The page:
2. Why not do both? Teach kids to dream and have an imagination but also teach them that life is more than dreams and self-realization. It is about responsibility, sometimes doing boring things to pay the bill. An ordinary work is not the death of the dreamer or imagination. It is not failure. You can live a full life even if you are working at the conveyor belt. Creativity is present in every job. You just need to find it. Not being happy is failure in my eyes. Not accepting where you are in life and why you ended up there. Chasing dreams can often bring unhappiness and pain. If it is the pursuit for money and material goods or living of artistic and creative skills.

    In my line of work have have to meet and counsel young people that want to make a living of there creative skills and imaginations. In film, television, writing or games. I have to listen to these young hopeful people with different skills-sets and qualities, many how in my view are doomed to never make it. How are going to be unhappy because the never “made” it. That again will kill their joy for imagination. Many have other skills that would make them perfect in a “normal” job and be happy. But it is not my job to break dreams or say your are not gonna make it. Lucky I is not up to me to deiced and my tastes and opinions are just that, my own. So I try to tell them, go for plan A (even if I do think the person sucks and will never make it) but have plan B. And embrace both when you need to and be happy.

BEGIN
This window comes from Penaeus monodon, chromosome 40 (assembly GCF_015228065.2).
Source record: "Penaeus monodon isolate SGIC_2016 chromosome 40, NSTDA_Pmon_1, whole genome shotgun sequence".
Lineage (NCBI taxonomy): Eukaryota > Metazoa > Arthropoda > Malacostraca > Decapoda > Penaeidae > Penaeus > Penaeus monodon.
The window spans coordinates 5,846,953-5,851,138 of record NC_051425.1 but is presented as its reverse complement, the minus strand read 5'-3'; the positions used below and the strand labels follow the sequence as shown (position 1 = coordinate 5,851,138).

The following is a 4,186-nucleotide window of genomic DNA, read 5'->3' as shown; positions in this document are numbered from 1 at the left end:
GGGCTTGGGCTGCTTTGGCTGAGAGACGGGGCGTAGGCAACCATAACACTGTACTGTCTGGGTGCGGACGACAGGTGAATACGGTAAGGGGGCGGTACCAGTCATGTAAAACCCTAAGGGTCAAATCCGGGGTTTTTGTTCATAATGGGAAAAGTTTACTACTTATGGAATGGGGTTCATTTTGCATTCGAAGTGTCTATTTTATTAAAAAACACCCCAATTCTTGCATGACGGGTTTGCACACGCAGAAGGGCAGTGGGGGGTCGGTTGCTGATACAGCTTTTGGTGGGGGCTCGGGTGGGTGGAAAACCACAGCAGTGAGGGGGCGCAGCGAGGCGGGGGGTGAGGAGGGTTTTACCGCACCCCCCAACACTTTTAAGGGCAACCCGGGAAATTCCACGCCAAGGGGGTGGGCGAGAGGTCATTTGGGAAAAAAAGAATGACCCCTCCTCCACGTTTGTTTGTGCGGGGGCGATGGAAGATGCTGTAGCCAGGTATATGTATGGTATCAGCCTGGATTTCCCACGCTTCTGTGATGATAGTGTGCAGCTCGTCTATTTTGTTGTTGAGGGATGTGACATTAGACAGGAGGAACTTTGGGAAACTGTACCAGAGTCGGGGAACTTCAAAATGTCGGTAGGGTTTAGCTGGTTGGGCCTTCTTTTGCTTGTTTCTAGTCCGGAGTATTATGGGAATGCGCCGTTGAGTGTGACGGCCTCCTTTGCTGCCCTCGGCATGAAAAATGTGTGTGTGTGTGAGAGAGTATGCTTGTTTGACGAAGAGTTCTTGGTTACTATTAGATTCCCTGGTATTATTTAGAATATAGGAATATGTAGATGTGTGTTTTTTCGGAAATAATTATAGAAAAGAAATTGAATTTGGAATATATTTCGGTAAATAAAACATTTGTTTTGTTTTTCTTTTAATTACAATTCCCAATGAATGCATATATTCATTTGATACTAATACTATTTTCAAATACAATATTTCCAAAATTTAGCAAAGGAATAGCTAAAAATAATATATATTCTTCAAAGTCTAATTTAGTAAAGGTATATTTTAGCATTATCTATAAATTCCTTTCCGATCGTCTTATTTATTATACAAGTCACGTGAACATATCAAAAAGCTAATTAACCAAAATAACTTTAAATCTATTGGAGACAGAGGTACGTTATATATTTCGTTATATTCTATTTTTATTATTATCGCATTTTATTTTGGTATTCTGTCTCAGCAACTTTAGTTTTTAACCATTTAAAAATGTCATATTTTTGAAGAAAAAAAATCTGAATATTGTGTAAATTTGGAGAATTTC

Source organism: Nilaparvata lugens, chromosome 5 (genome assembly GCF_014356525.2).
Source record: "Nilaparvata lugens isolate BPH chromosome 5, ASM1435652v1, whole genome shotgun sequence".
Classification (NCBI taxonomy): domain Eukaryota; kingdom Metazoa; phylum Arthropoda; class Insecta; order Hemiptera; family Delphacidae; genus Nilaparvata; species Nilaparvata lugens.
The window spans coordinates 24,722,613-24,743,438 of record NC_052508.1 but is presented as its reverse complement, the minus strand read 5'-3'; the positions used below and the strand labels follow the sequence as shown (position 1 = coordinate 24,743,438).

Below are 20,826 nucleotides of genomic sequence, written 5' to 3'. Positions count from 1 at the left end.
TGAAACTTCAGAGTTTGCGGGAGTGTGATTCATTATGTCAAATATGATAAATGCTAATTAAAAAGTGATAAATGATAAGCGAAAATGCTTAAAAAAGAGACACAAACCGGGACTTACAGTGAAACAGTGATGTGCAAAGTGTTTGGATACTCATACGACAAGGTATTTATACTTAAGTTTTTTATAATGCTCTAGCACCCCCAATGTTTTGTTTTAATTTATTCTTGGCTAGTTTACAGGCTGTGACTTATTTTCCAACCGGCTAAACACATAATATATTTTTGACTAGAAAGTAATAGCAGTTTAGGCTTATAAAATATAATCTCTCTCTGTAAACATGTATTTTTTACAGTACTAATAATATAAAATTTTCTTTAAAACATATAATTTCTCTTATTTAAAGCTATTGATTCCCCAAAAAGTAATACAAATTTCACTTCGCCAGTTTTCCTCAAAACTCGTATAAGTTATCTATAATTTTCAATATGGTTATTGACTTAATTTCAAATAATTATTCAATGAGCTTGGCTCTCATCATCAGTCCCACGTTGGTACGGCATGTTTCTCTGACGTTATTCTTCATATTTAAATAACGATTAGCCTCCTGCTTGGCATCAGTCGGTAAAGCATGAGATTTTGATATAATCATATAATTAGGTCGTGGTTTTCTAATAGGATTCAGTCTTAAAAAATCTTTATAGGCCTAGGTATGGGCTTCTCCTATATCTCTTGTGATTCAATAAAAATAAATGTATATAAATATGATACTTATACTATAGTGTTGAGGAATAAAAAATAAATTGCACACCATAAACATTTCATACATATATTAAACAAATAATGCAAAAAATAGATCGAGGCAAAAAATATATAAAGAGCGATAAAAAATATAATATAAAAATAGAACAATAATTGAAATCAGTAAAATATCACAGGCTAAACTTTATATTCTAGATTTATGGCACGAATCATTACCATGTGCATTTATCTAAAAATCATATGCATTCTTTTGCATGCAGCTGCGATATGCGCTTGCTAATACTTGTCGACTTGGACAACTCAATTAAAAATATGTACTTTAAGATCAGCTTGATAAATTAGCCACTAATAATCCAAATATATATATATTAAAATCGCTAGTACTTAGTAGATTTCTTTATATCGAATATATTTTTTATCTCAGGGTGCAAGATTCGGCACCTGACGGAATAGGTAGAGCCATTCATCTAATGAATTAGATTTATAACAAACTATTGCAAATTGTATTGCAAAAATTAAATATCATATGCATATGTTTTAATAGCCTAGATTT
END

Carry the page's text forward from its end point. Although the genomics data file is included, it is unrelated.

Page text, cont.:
I see creativity and imagination every day. In science, art and entertainment. I think Tor Åge Bringsværd is oversimplifying and may just talking about one type of creativity and imagination, the one he is using to make his books and stories.

    1. Of course we need all people with all skill sets, but there is very little room for the creative mind in our society. Look at the people who the young idolize, not the truly creative mind like kids do, but the reality stars who do not really do anything. I have worked at the conveyor belt most of my life and I have tried to make my work life better thru suggesting things that would make both happiness at work and efficiency increase, yet since I do not have a business degree, I was not listened to.

      And what Tor Åge was talking about is the fact that even in everyday life, we do not use our creativity and if we do, we will not be heard unless we have our collective noses up the boss’ ass.

      But still we do need all walks of life. Still being smart and enlightened isn’t really looked up to in this world.

  3. You might have to tolerate the grind to some degree to make space for your dreams or your creative imagination. However many great business ventures are based on the “childish” ideas. If nobody else is doing something, you might just succeed in doing it. You just have to stick with it for as long as it takes, and even if you fail at making money, I’m pretty certain you would have terrible life if you gave up on your dreams.